What I’m Watching: Manhunt: Unabomber (Season Finale)

Manhunt: Unabomber: Season 1, Episode 8 “USA vs. Theodore J. Kaczynski” (B+)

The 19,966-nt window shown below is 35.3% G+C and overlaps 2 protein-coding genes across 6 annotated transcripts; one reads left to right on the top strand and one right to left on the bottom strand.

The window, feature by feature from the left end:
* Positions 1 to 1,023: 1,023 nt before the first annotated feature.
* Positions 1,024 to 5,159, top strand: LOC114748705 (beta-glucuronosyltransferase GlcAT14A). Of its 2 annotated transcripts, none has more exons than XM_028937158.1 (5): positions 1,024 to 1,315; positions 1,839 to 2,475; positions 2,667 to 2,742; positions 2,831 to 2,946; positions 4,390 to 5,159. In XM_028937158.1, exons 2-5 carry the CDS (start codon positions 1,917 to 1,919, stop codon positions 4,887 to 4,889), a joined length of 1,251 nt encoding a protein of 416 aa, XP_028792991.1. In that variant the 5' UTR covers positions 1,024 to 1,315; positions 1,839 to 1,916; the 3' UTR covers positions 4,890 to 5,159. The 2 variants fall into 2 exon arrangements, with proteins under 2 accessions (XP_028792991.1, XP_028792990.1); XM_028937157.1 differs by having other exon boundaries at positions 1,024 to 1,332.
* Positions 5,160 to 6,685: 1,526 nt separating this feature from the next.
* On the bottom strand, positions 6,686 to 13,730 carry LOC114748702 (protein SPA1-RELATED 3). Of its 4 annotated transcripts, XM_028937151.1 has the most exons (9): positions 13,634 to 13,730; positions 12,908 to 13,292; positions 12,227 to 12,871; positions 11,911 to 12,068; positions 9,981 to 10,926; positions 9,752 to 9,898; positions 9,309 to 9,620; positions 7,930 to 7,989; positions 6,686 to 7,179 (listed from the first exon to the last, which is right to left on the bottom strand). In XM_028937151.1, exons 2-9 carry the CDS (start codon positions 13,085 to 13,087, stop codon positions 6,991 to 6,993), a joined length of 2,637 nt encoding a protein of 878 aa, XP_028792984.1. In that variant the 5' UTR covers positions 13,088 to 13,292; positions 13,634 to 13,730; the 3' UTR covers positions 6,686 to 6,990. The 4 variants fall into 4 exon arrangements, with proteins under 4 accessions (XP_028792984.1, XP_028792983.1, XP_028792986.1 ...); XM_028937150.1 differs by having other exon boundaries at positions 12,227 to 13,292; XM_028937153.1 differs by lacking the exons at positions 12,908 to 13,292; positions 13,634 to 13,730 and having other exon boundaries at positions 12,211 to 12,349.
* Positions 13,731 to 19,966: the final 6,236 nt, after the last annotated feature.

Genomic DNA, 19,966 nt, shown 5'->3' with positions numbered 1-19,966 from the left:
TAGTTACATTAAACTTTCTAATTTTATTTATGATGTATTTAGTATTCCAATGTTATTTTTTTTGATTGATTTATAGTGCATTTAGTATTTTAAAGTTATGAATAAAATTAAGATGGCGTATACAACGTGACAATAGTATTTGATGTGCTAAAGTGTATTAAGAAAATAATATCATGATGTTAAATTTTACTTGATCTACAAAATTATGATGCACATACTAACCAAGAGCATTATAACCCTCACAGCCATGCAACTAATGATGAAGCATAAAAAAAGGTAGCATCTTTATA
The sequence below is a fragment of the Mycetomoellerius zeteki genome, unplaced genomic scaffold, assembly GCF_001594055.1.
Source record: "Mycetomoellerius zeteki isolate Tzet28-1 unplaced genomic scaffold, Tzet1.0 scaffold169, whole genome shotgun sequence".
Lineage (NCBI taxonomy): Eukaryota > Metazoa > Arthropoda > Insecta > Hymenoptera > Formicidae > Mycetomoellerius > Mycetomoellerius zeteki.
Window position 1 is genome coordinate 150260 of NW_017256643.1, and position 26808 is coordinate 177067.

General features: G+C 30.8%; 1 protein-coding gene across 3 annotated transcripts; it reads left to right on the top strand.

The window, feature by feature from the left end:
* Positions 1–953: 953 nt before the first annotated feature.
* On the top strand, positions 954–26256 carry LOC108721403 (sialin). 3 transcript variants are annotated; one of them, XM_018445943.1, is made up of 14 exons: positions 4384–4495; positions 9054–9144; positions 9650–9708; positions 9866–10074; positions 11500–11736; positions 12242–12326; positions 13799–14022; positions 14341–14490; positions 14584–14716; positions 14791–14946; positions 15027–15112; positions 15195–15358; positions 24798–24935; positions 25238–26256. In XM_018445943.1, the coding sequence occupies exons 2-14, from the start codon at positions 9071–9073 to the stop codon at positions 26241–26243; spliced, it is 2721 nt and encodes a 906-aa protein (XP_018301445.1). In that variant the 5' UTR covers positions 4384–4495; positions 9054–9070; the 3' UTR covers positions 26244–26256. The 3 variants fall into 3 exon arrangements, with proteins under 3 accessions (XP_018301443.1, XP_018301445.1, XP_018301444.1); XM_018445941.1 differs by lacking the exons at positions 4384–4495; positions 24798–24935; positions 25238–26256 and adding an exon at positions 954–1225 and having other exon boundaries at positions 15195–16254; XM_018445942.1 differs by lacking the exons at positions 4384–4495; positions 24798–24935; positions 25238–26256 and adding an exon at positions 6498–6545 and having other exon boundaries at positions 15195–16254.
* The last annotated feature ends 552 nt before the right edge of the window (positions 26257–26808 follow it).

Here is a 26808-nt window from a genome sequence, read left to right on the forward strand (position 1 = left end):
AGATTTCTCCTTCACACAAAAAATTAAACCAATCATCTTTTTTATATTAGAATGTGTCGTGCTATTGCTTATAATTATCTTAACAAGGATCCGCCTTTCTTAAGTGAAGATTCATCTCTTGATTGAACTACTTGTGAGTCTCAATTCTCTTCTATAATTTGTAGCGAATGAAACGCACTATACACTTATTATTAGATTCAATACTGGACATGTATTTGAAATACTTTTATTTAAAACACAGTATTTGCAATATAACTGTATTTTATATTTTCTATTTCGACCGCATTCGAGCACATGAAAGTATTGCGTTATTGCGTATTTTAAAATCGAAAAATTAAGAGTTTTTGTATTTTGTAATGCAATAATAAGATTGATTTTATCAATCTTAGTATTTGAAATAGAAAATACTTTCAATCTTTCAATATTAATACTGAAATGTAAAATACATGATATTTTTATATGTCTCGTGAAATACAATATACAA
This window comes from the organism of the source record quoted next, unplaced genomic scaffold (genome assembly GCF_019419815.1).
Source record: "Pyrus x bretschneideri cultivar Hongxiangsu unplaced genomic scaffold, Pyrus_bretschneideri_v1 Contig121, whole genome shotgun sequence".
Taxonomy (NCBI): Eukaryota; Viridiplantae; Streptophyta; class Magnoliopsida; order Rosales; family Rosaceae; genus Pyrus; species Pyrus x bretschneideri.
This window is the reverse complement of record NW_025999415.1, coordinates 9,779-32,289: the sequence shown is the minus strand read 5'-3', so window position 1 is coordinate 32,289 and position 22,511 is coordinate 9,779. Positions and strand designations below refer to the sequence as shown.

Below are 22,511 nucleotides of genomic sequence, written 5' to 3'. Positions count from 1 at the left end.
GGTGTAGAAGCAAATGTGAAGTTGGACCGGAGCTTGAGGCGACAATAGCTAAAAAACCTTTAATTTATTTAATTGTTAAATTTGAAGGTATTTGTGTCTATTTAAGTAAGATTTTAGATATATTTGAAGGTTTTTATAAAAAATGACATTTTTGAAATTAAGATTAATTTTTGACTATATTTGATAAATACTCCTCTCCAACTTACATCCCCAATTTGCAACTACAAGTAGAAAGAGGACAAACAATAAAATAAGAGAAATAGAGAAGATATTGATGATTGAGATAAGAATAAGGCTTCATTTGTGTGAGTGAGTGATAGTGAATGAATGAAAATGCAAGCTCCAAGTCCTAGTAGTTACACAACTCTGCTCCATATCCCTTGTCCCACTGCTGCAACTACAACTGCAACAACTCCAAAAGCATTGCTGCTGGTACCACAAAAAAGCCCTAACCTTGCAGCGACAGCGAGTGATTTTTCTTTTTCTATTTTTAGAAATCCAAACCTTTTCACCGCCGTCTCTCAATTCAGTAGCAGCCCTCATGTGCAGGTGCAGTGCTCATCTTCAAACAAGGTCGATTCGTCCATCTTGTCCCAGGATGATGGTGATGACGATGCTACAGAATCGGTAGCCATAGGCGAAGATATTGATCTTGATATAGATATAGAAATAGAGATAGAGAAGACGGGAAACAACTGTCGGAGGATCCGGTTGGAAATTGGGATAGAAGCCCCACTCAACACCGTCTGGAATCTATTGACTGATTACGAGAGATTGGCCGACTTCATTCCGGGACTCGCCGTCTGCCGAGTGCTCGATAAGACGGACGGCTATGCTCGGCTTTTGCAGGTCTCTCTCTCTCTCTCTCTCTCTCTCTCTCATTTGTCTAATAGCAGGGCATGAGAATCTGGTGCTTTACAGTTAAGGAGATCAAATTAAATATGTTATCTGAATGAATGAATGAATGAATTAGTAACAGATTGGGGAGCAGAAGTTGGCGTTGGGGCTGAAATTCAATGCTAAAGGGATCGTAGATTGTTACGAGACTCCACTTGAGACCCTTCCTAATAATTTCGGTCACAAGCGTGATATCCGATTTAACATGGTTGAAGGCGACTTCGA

I guess this is a season finale though we all know that there won’t be a second season and that this is really more of a miniseries. I actually found myself wishing that there was more time spent on the trial since it was pretty fascinating, yet I guess the idea is that we’ve seen all of the evidence presented in its original form, as in when it happened over the course of the last seven episodes. What’s most intriguing about this show aside from its subject matter is the way in which its characters play such a minor role on some occasions, with Fitz figuring in somewhat to this episode but otherwise all of the legal and investigative figures we’ve come to know over the course of the season just showing up for mostly non-speaking roles. Fitz didn’t get all the credit for bringing him down, and no one needed that, since David had to make the difficult statement that what happened was right, even though both he and his mother do still care for Ted. And then there’s Ted, who was very involved in his own legal defense and was hellbent on not claiming insanity, something his lawyers were set on doing despite his objections. It was interesting how this episode really painted Ted in a sympathetic light, the lone person confident in what he was saying yet deemed crazy by all around him. At the very least, this was an extremely involving show featuring a powerhouse performance by Paul Bettany, who I very much hope wins some awards next year. I now feel like I want to learn more about this case, particularly by visiting the exhibit at the Newseum that previously was of no interest to me. The forensic linguistics part really is very cool, and this was a solid show.